A good fiscal governance framework not only takes into account domestic and global economic performance and outlook but also the objectives of the nation.
Three-pronged approach to fiscal sustainability
Malaysia is already undertaking a comprehensive review of the tax system and collection, with the Tax Reform Committee also tasked with rationalizing the tax policy and streamlining numerous tax incentives to narrow the tax gap and improve efficiency while exploring new sources of sustainable revenue.
“Malaysia’s tax revenue as a share of GDP is about the same level as [those of other] Asean countries. However, less than 20% of the 14 million workforce and 1.1 million business establishments are paying income/corporate tax. In addition, there are more than 100 types of tax incentives mainly related to pioneer status, investment and reinvestment incentives, which limit tax revenue collection,” the report reads.
Corporate tax contributed 29.2% — while individual income tax contributed 13.1% — to the federal government revenue of RM220.4 billion last year. Both are collectively expected to contribute about 45% to federal government revenue next year, excluding the RM30 billion special Petronas dividend.
For sustainable fiscal reforms, governance and revenue-related measures need to come with expenditure reforms, including re-engineering the public delivery system to be more efficient. There also needs to be a more targeted subsidy and social assistance, needs-based development projects and improved cost structure.
There are early signs that government expenses are being reined in with zero-based budgeting, and the prioritising and scaling down of projects.
Excluding the RM37 billion in excess tax owed by the previous administration in 2019, operating expenditure would have decreased RM12.6 billion year on year to RM222.9 billion. The year-on-year decline in opex would still be RM8.8 billion if one were to exclude the RM3.9 billion excess tax refunds this year.
Total expenditure for 2019 is also estimated to fall RM9 billion year on year.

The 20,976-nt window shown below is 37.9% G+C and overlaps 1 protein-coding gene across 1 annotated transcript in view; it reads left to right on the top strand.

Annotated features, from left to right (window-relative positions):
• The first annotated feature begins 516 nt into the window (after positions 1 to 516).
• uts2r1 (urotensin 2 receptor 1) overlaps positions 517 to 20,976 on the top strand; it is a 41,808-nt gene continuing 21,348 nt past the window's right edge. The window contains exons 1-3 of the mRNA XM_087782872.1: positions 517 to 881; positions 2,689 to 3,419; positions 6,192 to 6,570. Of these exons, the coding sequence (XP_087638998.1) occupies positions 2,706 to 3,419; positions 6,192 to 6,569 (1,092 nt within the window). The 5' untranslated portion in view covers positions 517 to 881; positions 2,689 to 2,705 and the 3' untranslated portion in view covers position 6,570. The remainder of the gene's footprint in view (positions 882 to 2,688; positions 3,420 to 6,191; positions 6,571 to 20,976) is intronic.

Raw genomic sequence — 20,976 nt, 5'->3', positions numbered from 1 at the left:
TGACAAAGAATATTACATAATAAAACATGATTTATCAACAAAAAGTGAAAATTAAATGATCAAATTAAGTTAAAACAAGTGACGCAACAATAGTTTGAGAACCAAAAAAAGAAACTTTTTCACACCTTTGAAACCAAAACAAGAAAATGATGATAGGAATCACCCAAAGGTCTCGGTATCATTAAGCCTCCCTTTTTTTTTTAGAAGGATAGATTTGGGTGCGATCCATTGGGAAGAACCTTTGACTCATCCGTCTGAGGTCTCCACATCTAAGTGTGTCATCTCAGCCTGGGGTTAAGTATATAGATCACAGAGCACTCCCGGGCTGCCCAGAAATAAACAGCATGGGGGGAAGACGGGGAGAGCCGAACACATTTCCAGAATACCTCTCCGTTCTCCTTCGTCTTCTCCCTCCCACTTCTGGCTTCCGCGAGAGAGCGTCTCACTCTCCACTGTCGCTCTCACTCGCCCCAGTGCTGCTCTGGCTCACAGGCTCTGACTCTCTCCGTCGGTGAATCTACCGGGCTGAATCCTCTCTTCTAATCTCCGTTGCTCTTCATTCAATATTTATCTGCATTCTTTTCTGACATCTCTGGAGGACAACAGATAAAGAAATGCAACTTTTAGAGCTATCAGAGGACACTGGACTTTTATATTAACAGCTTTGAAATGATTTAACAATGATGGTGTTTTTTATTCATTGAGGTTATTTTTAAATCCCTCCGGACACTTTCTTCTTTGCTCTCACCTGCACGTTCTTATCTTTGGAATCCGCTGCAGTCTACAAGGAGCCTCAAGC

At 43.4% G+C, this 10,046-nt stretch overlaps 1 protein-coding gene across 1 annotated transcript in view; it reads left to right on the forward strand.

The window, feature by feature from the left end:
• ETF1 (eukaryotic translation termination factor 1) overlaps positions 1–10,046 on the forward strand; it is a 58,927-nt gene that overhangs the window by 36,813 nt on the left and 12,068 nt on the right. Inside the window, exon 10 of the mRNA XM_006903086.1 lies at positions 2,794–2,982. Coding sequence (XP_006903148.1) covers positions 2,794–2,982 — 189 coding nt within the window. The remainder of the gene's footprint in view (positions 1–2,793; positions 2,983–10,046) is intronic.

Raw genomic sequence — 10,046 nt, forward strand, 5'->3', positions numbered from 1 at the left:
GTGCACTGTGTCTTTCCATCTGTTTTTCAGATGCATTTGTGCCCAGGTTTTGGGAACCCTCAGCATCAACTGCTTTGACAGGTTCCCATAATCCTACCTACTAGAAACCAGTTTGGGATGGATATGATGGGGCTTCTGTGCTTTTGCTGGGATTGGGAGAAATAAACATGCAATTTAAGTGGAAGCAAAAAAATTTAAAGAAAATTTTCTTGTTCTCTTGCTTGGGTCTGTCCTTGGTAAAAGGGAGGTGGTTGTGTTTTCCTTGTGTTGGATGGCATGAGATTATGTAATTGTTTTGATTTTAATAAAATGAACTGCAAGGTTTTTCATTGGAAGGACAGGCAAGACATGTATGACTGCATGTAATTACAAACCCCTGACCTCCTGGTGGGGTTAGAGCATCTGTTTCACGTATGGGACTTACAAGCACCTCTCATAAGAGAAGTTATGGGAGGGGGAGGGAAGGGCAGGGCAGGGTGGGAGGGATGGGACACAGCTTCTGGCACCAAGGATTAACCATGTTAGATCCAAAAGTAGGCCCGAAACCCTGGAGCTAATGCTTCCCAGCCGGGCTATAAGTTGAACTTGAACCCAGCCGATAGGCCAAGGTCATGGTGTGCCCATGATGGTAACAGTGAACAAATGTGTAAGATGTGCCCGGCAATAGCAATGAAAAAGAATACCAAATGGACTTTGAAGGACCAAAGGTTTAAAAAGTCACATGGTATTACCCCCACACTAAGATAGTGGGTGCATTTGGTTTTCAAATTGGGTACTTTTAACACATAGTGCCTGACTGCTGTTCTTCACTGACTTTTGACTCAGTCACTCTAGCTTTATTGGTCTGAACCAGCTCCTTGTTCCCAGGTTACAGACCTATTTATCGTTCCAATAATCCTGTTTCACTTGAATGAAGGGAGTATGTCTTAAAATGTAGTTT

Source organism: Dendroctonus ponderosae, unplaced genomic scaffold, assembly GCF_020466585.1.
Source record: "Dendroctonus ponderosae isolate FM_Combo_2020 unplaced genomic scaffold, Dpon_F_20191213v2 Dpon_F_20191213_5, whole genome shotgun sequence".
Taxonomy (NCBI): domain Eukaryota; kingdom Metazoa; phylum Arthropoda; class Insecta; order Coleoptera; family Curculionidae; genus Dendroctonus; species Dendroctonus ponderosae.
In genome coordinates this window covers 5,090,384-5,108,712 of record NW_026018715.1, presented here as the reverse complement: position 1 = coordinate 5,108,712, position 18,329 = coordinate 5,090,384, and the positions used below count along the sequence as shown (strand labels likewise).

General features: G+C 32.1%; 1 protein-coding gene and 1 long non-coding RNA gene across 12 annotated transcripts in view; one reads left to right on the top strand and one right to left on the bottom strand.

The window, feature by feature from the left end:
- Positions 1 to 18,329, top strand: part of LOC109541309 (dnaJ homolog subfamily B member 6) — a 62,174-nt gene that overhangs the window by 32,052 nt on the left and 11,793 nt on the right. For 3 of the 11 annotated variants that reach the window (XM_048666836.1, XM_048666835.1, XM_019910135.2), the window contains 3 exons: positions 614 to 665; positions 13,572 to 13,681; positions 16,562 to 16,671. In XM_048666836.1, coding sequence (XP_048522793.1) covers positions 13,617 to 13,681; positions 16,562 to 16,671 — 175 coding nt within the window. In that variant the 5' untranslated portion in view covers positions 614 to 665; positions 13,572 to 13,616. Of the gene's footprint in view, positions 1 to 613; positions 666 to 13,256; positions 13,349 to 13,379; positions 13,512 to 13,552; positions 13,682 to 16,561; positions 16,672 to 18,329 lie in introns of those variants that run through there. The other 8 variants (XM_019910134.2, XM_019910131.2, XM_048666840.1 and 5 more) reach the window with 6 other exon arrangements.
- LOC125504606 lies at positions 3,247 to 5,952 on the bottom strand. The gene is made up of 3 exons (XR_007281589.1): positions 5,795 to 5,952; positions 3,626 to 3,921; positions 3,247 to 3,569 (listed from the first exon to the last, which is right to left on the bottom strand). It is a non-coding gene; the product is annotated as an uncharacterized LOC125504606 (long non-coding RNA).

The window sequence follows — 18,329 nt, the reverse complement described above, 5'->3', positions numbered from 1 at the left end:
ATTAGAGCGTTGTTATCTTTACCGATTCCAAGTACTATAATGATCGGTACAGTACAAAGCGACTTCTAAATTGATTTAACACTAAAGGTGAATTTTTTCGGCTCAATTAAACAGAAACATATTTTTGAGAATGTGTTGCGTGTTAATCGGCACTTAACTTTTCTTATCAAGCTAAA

Revenues are also lower year on year as the government stopped the Goods and Services Tax (GST) from June 1 and replaced it with the Sales and Services Tax (SST) on Sept 1.
Excluding the RM30 billion special dividend from Petronas, total federal government revenue would have declined RM4.6 billion to RM231.8 billion, on lower interest and investment income, despite higher tax collection, according to federal government revenue estimates.
It is worth noting that the estimates, released with Budget 2019, had only assumed a RM1 billion dividend from Khazanah Nasional Bhd — this is half of what was paid in 2018 but more than the RM600 million paid in 2016. There could be room for upside following Khazanah’s decision to sell a 16% stake in IHH Healthcare Bhd to Japan’s Mitsui & Co Ltd for RM8.42 billion — a deal which still leaves Khazanah with a 26.1% stake while pushing up Mitsui’s stake to 32.9%. Khazanah may also see more value unlocked from other investments that have done well, including those across the Causeway under its subsidiary M+S Pte Ltd.
Federal government revenue may also see upside from other Budget 2019 measures, for which potential revenue had yet to be worked into budget estimates. The airport real estate investment trust, for instance, could raise RM4 billion.
The government has said that there will not be any fire sale of its assets to maximise value for the country. It has also said that whatever new tax measures it introduces will be weighed against its benefit to the economy, as the government’s coffers also benefit if the people and businesses make more money.
Measures that could provide more sustainable income flows are what investors and economists are really looking out for, although news of potential higher one-off incomes would help buy some patience. Confidence can also be built by showing sustainable cuts in spending without compromising growth and by a clearer game plan to pare down debt, observers say.
In the meantime, clear data-backed communication can go a long way during uncertain times.